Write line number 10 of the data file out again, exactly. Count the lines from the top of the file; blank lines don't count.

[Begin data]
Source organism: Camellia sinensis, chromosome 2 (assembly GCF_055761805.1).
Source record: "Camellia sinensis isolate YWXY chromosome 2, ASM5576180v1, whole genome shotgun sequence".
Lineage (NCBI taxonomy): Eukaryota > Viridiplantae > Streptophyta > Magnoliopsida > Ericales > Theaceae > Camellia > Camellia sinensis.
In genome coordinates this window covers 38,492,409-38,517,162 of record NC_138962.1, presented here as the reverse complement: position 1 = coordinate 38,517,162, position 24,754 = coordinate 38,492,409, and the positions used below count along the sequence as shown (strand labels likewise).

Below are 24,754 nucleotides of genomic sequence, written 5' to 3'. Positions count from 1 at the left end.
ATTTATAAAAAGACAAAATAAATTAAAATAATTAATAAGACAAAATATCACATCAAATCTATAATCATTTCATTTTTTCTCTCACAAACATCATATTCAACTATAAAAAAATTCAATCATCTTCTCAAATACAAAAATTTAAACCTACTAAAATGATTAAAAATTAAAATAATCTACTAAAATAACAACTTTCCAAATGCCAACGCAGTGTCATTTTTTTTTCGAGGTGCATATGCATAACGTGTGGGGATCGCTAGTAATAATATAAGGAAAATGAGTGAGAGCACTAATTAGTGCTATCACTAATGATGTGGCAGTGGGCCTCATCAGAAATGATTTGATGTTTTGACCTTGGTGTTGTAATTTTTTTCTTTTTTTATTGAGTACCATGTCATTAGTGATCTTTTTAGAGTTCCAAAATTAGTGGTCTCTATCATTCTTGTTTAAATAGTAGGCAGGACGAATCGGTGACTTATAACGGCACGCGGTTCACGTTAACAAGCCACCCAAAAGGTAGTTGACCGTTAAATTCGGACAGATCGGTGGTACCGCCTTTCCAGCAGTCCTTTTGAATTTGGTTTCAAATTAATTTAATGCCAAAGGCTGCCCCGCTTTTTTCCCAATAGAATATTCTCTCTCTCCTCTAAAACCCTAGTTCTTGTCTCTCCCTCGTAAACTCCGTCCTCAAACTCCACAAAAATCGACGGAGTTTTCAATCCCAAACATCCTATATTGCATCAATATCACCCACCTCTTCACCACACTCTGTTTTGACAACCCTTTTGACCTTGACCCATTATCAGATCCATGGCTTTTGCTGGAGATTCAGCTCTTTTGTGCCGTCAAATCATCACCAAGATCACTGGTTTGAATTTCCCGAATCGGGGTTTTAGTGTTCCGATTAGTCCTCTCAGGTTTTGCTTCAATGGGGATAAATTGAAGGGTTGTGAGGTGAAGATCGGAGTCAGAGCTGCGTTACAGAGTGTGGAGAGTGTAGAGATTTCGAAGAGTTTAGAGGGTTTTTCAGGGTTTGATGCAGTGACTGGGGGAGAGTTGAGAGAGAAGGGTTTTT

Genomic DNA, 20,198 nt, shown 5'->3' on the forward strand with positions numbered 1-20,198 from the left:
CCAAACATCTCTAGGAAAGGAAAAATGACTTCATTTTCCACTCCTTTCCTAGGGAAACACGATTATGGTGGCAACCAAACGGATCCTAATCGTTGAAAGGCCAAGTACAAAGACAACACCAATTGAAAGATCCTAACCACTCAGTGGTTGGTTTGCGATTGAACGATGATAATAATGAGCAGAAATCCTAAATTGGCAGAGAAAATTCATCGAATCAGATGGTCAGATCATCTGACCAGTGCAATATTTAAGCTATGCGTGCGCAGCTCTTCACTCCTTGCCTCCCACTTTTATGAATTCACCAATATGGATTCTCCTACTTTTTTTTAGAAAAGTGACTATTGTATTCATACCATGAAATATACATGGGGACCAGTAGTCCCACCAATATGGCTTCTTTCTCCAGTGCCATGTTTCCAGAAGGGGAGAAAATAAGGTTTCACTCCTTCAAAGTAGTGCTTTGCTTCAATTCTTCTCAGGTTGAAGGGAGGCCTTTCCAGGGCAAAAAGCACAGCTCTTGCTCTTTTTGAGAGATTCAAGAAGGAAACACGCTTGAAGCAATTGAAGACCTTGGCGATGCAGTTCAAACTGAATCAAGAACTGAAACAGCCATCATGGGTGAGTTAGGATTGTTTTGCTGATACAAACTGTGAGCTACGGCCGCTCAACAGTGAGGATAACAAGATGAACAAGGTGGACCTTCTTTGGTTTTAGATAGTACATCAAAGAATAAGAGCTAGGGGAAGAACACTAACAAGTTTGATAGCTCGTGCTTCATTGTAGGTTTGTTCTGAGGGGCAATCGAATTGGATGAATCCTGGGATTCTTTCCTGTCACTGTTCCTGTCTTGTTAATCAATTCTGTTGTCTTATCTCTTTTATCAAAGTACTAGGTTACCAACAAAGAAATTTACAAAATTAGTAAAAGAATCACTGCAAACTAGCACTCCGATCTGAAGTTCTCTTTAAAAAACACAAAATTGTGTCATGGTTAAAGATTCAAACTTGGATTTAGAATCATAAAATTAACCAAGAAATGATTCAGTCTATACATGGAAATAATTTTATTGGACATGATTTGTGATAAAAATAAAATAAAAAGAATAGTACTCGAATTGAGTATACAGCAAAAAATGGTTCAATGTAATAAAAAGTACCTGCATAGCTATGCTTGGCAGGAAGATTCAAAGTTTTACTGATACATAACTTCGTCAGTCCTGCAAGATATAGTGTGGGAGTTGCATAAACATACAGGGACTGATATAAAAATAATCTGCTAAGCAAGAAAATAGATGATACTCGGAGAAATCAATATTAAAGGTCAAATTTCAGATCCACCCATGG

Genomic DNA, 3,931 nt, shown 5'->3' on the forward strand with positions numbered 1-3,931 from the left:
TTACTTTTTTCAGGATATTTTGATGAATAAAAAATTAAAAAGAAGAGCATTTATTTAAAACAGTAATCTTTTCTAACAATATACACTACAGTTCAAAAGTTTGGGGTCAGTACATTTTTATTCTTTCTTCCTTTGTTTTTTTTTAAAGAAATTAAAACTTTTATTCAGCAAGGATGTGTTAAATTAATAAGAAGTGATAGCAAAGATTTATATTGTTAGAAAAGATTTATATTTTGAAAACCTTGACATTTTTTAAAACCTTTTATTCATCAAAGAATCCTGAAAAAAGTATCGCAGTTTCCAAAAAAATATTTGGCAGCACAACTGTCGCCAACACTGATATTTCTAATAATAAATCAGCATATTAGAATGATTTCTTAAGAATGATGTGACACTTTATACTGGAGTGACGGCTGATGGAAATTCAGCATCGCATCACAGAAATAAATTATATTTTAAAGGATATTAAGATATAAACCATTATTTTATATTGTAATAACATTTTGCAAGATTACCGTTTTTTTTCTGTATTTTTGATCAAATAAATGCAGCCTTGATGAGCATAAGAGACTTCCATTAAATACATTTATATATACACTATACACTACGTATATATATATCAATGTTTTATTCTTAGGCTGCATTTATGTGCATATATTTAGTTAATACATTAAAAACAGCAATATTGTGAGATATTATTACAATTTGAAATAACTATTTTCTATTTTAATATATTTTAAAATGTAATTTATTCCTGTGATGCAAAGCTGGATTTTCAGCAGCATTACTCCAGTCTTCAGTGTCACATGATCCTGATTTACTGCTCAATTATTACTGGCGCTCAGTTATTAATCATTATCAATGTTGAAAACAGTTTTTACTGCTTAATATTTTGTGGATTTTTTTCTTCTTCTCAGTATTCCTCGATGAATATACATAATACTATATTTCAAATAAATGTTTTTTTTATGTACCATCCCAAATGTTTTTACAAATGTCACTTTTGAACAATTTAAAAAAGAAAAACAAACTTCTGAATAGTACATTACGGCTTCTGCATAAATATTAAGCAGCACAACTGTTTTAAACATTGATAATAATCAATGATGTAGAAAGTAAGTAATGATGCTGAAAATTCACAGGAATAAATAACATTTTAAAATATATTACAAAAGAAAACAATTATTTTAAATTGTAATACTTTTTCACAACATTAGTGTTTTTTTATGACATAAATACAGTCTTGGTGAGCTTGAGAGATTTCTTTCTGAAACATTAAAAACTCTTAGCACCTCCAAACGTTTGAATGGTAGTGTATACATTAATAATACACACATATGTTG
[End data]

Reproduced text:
TTACTTTTTTCAGGATATTTTGATGAATAAAAAATTAAAAAGAAGAGCATTTATTTAAAACAGTAATCTTTTCTAACAATATACACTACAGTTCAAAAGTTTGGGGTCAGTACATTTTTATTCTTTCTTCCTTTGTTTTTTTTTAAAGAAATTAAAACTTTTATTCAGCAAGGATGTGTTAAATTAATAAGAAGTGATAGCAAAGATTTATATTGTTAGAAAAGATTTATATTTTGAAAACCTTGACATTTTTTAAAACCTTTTATTCATCAAAGAATCCTGAAAAAAGTATCGCAGTTTCCAAAAAAATATTTGGCAGCACAACTGTCGCCAACACTGATATTTCTAATAATAAATCAGCATATTAGAATGATTTCTTAAGAATGATGTGACACTTTATACTGGAGTGACGGCTGATGGAAATTCAGCATCGCATCACAGAAATAAATTATATTTTAAAGGATATTAAGATATAAACCATTATTTTATATTGTAATAACATTTTGCAAGATTACCGTTTTTTTTCTGTATTTTTGATCAAATAAATGCAGCCTTGATGAGCATAAGAGACTTCCATTAAATACATTTATATATACACTATACACTACGTATATATATATCAATGTTTTATTCTTAGGCTGCATTTATGTGCATATATTTAGTTAATACATTAAAAACAGCAATATTGTGAGATATTATTACAATTTGAAATAACTATTTTCTATTTTAATATATTTTAAAATGTAATTTATTCCTGTGATGCAAAGCTGGATTTTCAGCAGCATTACTCCAGTCTTCAGTGTCACATGATCCTGATTTACTGCTCAATTATTACTGGCGCTCAGTTATTAATCATTATCAATGTTGAAAACAGTTTTTACTGCTTAATATTTTGTGGATTTTTTTCTTCTTCTCAGTATTCCTCGATGAATATACATAATACTATATTTCAAATAAATGTTTTTTTTATGTACCATCCCAAATGTTTTTACAAATGTCACTTTTGAACAATTTAAAAAAGAAAAACAAACTTCTGAATAGTACATTACGGCTTCTGCATAAATATTAAGCAGCACAACTGTTTTAAACATTGATAATAATCAATGATGTAGAAAGTAAGTAATGATGCTGAAAATTCACAGGAATAAATAACATTTTAAAATATATTACAAAAGAAAACAATTATTTTAAATTGTAATACTTTTTCACAACATTAGTGTTTTTTTATGACATAAATACAGTCTTGGTGAGCTTGAGAGATTTCTTTCTGAAACATTAAAAACTCTTAGCACCTCCAAACGTTTGAATGGTAGTGTATACATTAATAATACACACATATGTTG